Papers submitted for publication are initially considered by the joint editors. After the initial evaluation, papers will be read by at least two independent reviewers or returned directly to the author for revision. Note, that the journal does not consider manuscripts that are already published, are under review by other journals or as parts of a monograph or edited volume. The editors are available to authors for consultation prior to the formal submission.

Article Length

Articles should have 6,000 to 8,000 words including footnotes, tables, captions and references.

Submission format

Manuscripts are to be submitted through the online submission system. All manuscripts should incorporate the following parts in their order as indicated below.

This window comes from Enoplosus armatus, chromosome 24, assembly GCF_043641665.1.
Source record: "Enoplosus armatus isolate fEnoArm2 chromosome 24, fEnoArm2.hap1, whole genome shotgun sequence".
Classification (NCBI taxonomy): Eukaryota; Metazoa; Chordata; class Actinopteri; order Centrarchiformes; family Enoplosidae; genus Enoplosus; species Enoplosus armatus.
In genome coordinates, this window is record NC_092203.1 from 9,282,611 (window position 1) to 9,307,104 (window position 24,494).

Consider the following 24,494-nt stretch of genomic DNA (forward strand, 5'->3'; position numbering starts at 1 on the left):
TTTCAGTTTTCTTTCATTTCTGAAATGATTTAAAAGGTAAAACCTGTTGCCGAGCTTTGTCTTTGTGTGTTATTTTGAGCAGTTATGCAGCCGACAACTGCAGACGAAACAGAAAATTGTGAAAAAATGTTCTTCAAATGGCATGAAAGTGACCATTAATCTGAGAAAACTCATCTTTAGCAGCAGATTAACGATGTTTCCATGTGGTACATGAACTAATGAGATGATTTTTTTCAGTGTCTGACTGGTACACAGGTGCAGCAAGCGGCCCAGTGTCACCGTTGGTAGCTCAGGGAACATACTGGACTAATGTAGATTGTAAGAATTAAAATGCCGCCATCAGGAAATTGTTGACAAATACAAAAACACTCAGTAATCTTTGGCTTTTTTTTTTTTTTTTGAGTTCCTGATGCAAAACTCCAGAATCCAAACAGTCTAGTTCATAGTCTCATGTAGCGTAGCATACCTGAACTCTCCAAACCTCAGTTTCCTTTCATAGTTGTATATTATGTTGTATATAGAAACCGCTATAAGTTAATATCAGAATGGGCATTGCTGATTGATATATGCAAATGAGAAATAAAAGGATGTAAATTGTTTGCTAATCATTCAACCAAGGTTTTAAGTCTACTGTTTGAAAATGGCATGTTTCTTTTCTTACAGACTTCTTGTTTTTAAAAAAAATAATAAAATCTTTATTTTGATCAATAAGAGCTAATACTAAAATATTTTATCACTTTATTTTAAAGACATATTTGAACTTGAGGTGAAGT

(1) Abstract

(2) Keywords

(3) Main text with footnotes

(4) References

(5) Tables and figures with caption(s) on individual page(s)

(6) Appendix

The paper should not contain any information on the author(s). It is the author(s)’ responsibility to ensure the anonymity of the paper. Before submission, please check the main text and footnotes carefully to make sure that they provide no information with regards to your identity, including references to your previous publications (which should be in given in the third person). Please, do not include acknowledgements in your submission. Authors of accepted papers will be asked to provide a short bio and acknowledgements AFTER the review process.